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The Contemporary Pacific 12.2 (2000) 349-358



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Palauans and Guest Workers: An Opinion Paper

Sandra S Pierantozzi


Ever since Captain Wilson was shipwrecked on Ulong Reef foreigners have continued to visit the islands of Palau for one purpose or another. The most recent influx of foreigners to Palau has consisted of guest workers. The 1995 census put the number of guest workers and their dependents at 4,717, and Labor Office statistics showed 5,171 as of April 1998 (CoPopChi 1997, 1). With a total population of slightly over 17,225 in 1995, this represents an appreciable portion of Palau's residents (Anastacio 1998).

The large and growing number of guest workers in Palau is raising a great deal of concern among indigenous Palauans, who for the most part are beginning to feel crowded and alienated in their own islands. It also raises a range of important issues that must be addressed if Palau is to get a grip on its long-run economic and political development. Nevertheless, indigenous Palauans are cognizant of the advantages of a large workforce, some of which are discussed here.

Palau is following a trend in infrastructure development experienced first in Guam and more recently in the Commonwealth of the Northern Mariana Islands. This construction boom, fueled by an expanding tourism industry, has been made possible by the availability of cheap labor from the nearby Philippines. An inspection of local contractors would show a labor force consisting mainly of Filipino workers in all construction trades, from skilled workers in masonry, carpentry, electrical, and plumbing all the way down to unskilled laborers. This has brought about a rapid growth in high-rise buildings, such as the Palasia Hotel and the West Ben Franklin Store, which did not exist until recently.

Asians recruited to fish Palau's waters have also contributed to economic growth. Palau's tuna industry was launched in the 1960s with the [End Page 349] establishment of the Van Camp Seafood Company, a tuna-receiving factory. Today several companies compete for the tuna catch, including Palau International Traders Incorporated, Palau Micronesian Industrial Corporation, Kuniyoshi Fishing Company, and some smaller companies. These companies are responsible for bringing in fishermen from Okinawa and Korea, and lately from the People's Republic of China, to fish and to export fresh tuna to sashimi markets in Japan. While the larger share of Palau's fishing revenue has been from direct licensing fees and fish export taxes, indirect revenues have come from the fishermen's consumption of rice, vegetables and fruits, meat and chicken, liquor and cigarettes, and other commodities purchased locally, as well as taxes on wages and salaries.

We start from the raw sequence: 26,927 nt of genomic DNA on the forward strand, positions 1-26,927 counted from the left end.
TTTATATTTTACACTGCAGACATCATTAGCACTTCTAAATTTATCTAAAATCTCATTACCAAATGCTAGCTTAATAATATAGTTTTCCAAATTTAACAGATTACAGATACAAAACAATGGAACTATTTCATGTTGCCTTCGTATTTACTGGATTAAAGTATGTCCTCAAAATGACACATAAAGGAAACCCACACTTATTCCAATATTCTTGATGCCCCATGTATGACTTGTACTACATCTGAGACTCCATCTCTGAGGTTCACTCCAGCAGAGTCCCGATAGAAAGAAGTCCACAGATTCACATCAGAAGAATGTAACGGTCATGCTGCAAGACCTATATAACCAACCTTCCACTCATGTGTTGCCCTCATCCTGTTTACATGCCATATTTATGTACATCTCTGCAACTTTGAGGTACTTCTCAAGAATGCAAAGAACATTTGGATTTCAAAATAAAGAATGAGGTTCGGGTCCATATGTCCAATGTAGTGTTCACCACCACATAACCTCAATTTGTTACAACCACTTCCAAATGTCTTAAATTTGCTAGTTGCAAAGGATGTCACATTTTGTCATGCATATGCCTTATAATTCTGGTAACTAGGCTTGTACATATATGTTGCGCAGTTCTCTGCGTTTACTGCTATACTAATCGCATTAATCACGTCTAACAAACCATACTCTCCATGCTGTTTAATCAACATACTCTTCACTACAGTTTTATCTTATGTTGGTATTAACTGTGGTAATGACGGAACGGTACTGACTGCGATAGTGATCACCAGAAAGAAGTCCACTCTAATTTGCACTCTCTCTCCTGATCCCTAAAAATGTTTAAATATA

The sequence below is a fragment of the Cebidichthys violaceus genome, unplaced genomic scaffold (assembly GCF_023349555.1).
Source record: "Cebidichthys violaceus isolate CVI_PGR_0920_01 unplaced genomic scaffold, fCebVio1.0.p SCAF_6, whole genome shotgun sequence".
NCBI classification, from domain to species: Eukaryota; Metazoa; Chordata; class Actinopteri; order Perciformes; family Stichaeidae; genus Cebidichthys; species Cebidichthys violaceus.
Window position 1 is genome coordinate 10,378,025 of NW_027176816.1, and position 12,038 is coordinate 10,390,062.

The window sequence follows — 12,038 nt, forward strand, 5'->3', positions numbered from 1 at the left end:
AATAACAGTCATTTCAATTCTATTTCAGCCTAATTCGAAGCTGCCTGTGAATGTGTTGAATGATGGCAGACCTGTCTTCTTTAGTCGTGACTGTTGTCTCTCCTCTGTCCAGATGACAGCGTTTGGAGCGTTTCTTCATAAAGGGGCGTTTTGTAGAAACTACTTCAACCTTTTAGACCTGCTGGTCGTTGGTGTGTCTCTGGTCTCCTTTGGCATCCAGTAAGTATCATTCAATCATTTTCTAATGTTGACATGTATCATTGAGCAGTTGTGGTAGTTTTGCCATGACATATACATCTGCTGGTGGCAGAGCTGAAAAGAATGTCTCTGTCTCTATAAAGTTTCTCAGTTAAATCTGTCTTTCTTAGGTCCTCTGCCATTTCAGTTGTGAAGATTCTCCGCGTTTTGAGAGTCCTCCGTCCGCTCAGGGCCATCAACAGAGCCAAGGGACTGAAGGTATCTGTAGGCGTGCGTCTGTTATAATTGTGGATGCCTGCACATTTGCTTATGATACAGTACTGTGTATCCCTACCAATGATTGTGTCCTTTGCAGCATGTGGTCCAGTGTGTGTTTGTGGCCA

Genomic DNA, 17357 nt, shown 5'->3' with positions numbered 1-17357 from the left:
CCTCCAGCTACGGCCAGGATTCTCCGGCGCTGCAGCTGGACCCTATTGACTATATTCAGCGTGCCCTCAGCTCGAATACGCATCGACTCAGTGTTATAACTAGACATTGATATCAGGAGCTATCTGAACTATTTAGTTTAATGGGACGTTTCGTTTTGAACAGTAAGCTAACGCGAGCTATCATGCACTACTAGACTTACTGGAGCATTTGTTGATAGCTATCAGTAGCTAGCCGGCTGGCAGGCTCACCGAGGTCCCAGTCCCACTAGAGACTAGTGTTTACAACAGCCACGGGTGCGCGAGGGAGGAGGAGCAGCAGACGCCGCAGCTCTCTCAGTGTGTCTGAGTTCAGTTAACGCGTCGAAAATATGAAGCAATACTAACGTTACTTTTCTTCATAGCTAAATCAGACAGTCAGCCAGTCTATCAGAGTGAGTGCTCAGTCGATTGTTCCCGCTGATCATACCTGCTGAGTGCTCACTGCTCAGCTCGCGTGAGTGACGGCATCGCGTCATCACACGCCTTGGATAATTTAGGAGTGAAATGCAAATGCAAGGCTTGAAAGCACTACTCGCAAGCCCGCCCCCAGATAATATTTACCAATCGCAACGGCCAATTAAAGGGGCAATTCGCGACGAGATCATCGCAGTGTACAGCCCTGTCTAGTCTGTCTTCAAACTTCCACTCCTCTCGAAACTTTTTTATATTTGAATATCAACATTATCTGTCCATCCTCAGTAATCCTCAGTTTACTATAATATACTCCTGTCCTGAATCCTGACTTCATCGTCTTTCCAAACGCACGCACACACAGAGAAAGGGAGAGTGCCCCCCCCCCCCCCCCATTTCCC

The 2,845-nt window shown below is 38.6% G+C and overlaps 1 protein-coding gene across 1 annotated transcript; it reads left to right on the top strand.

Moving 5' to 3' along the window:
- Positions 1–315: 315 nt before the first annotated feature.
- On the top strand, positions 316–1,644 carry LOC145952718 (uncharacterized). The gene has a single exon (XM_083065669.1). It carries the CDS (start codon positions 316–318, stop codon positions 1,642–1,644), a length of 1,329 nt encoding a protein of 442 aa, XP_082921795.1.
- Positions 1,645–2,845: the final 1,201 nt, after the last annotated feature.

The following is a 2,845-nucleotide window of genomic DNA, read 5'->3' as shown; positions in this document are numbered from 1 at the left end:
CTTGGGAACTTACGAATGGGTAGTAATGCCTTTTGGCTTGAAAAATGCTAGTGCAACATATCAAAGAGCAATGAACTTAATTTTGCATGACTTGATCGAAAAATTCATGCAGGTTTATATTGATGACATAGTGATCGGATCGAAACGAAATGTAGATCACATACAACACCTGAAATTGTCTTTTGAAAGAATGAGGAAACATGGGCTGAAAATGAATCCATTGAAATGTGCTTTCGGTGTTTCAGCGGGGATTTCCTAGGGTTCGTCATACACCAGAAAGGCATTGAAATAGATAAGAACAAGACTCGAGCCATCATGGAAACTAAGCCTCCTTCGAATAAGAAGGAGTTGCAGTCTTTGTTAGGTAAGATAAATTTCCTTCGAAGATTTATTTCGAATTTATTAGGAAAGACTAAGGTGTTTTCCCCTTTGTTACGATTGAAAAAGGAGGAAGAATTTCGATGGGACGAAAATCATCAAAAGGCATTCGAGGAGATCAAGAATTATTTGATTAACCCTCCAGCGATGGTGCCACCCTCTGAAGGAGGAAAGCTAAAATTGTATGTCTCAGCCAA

The importation of domestic helpers has contributed to the growing number of Palauan women joining the workforce and augmenting family incomes. Domestic helpers have come mostly from the Philippines to do housekeeping chores, cooking, baby-sitting, and other domestic work, freeing Palauan women to pursue individual careers and become financially independent. Garment factory workers help to expand Palau's meager exports, while tailors and dressmakers meet some of the clothing needs of the local population.

Nurses brought in from Fiji and guest physicians have helped meet Palau's health-care needs. Accountants and technicians from the Philippines have made sound contributions to private-sector businesses. Guest workers in the teaching profession fill local shortages of teachers of sciences and mathematics. Professionals from the United States include attorneys in government positions and private practice, as well as judges. Expatriate scientists help Palauans protect and conserve their fragile environment and natural resources. Volunteers from the United States, Australia, and Japan have also contributed to Palau's development in different areas of growth.

The influx of guest workers to Palau has introduced a diversity of culture, ethnicity, language, and ways of life. Over the years the Palauan language has undergone changes, making it even richer and broader through infusions of Spanish, German, Japanese, English, Tagalog, and even Italian words to describe new experiences. It is not uncommon to hear Palauan songs whose lyrics have foreign overtones. Even the local cuisine has grown...

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Additional Information

ISSN
1527-9464
Print ISSN
1043-898X
Pages
pp. 349-358
Launched on MUSE
2000-07-01
Open Access
No
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